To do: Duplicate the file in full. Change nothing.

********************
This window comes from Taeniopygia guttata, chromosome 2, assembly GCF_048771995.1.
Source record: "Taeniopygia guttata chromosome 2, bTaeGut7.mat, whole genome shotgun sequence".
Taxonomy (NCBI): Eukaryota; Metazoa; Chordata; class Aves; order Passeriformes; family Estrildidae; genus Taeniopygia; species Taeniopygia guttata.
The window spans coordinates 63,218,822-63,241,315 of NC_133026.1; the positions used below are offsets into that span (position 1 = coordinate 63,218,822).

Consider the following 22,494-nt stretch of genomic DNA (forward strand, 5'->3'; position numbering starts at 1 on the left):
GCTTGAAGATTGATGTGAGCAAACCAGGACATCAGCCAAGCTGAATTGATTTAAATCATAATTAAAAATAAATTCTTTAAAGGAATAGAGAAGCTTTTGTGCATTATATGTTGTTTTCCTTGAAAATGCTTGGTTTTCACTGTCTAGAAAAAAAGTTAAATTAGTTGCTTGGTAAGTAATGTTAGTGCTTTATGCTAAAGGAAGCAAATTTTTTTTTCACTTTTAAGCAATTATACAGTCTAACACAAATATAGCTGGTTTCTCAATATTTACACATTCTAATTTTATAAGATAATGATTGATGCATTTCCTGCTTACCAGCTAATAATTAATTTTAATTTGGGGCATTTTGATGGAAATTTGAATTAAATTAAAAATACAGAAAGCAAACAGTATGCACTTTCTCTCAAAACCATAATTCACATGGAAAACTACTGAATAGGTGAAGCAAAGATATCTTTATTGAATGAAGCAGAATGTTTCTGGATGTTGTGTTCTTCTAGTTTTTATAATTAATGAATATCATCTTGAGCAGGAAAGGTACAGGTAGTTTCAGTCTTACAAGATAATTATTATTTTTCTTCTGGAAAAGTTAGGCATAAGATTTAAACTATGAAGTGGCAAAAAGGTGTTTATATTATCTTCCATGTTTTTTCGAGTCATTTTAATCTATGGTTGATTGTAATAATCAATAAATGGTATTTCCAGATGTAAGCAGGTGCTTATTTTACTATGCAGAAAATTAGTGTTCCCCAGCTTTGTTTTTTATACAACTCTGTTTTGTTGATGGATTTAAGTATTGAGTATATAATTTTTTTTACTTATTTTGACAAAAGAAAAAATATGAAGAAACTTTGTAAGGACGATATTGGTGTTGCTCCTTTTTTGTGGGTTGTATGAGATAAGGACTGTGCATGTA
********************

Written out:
This window comes from Taeniopygia guttata, chromosome 2, assembly GCF_048771995.1.
Source record: "Taeniopygia guttata chromosome 2, bTaeGut7.mat, whole genome shotgun sequence".
Taxonomy (NCBI): Eukaryota; Metazoa; Chordata; class Aves; order Passeriformes; family Estrildidae; genus Taeniopygia; species Taeniopygia guttata.
The window spans coordinates 63,218,822-63,241,315 of NC_133026.1; the positions used below are offsets into that span (position 1 = coordinate 63,218,822).

Consider the following 22,494-nt stretch of genomic DNA (forward strand, 5'->3'; position numbering starts at 1 on the left):
GCTTGAAGATTGATGTGAGCAAACCAGGACATCAGCCAAGCTGAATTGATTTAAATCATAATTAAAAATAAATTCTTTAAAGGAATAGAGAAGCTTTTGTGCATTATATGTTGTTTTCCTTGAAAATGCTTGGTTTTCACTGTCTAGAAAAAAAGTTAAATTAGTTGCTTGGTAAGTAATGTTAGTGCTTTATGCTAAAGGAAGCAAATTTTTTTTTCACTTTTAAGCAATTATACAGTCTAACACAAATATAGCTGGTTTCTCAATATTTACACATTCTAATTTTATAAGATAATGATTGATGCATTTCCTGCTTACCAGCTAATAATTAATTTTAATTTGGGGCATTTTGATGGAAATTTGAATTAAATTAAAAATACAGAAAGCAAACAGTATGCACTTTCTCTCAAAACCATAATTCACATGGAAAACTACTGAATAGGTGAAGCAAAGATATCTTTATTGAATGAAGCAGAATGTTTCTGGATGTTGTGTTCTTCTAGTTTTTATAATTAATGAATATCATCTTGAGCAGGAAAGGTACAGGTAGTTTCAGTCTTACAAGATAATTATTATTTTTCTTCTGGAAAAGTTAGGCATAAGATTTAAACTATGAAGTGGCAAAAAGGTGTTTATATTATCTTCCATGTTTTTTCGAGTCATTTTAATCTATGGTTGATTGTAATAATCAATAAATGGTATTTCCAGATGTAAGCAGGTGCTTATTTTACTATGCAGAAAATTAGTGTTCCCCAGCTTTGTTTTTTATACAACTCTGTTTTGTTGATGGATTTAAGTATTGAGTATATAATTTTTTTTACTTATTTTGACAAAAGAAAAAATATGAAGAAACTTTGTAAGGACGATATTGGTGTTGCTCCTTTTTTGTGGGTTGTATGAGATAAGGACTGTGCATGTA